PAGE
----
Furthermore, the citation to the Brady Bill language in 18 U.S.C. 922 at the bottom of the FAQ references the same provision I cited in my previous article on the subject. The regulation that is referenced states:

(d) Exceptions to NICS check. The provisions of paragraph (a) of this section shall not apply if—…

(2) The firearm is subject to the provisions of the National Firearms Act and has been approved for transfer under 27 CFR part 479…

 

UPDATE:

As there have been some emails and comments on this post, it is appropriate to update it so there is no confusion. In PA and from what I understand, several other states, the definition of a firearm does not include a silencer. However, in PA SBRs, SBSs, Machine Guns and AOWs would require a FFL to conduct a PICS check as the definition of firearm would include those items. I apologize if anyone was misled. This was strictly in the context of a silencer. As always, consult with your legal counsel before making any decisions.

 

Did you find this article informative or helpful? Be sure to share with your family and friends using the buttons below! Make sure to “Like” Firearms Industry Consulting Group and Prince Law Offices, P.C. by using the buttons on the right.

Advertisements

8 Comments

Filed under ATF, Firearms Law, Pennsylvania Firearms Law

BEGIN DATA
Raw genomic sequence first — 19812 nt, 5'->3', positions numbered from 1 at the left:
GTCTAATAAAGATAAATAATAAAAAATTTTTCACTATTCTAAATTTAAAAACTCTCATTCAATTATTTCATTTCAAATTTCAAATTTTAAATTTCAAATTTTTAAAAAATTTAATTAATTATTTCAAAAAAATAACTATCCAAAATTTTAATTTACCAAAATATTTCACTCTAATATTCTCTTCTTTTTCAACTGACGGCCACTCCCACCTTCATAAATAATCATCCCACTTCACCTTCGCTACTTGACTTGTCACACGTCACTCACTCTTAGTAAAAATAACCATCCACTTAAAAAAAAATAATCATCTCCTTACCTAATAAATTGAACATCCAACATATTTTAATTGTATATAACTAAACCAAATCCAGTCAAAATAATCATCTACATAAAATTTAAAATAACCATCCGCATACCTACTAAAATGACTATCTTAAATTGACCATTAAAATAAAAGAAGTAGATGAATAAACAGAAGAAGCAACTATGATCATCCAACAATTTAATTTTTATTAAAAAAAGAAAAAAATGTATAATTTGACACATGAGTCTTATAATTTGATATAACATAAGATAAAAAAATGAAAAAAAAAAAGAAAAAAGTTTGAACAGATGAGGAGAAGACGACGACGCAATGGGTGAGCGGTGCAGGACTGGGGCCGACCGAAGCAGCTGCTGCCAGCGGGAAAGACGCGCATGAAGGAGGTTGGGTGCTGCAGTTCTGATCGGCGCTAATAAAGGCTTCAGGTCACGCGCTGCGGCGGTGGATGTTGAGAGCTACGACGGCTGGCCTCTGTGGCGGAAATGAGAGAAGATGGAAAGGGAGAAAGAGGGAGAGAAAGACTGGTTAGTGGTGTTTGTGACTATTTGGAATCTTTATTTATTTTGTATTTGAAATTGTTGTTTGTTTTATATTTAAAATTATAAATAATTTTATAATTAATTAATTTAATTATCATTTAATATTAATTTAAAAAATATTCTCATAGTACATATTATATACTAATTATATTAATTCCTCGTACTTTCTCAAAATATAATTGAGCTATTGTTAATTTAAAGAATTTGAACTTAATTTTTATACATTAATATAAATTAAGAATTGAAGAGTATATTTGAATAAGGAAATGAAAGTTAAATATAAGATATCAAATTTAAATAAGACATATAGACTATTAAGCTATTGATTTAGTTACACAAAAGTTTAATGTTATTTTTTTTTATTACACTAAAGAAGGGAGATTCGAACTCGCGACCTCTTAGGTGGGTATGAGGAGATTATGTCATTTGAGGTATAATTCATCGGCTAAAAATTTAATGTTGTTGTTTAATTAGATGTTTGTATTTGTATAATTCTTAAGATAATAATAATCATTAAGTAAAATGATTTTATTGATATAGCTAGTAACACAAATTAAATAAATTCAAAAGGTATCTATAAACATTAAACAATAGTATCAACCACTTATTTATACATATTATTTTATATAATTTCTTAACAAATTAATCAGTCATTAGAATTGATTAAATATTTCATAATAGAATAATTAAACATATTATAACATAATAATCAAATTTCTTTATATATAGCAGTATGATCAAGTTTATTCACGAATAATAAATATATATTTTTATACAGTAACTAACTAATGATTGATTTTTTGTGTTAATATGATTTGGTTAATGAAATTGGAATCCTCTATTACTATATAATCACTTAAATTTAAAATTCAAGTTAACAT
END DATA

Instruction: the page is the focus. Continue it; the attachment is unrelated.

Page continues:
8 responses to “Roses are Red, Violets are Blue, You’re a Trustee, So No Background Check For You!

  1. Good work Adam… does this have bearing on $200 stamp?

    Like

  2. Great article, are you aware of the title or role of “Susan B. Whitman of ATF” ?

    Like

  3. Bob

    The lesson learned here is to stop writing letters to ATF, you will not like the answer you get.

    Like

  4. Larry

    What is an IOI?

    Like

  5. Adam

    How prevalent is this understanding currently among FFLs? I am now being told by my FFL that I must submit to a PICS check on an unrelated firearm in order to navigate Commonwealth law and take possession of a suppressor as trustee.

    Like

Leave a Reply

Fill in your details below or click an icon to log in:

WordPress.com Logo

You are commenting using your WordPress.com account. Log Out / Change )

Twitter picture

You are commenting using your Twitter account. Log Out / Change )

Facebook photo

You are commenting using your Facebook account. Log Out / Change )

Google+ photo

You are commenting using your Google+ account. Log Out / Change )

Connecting to %s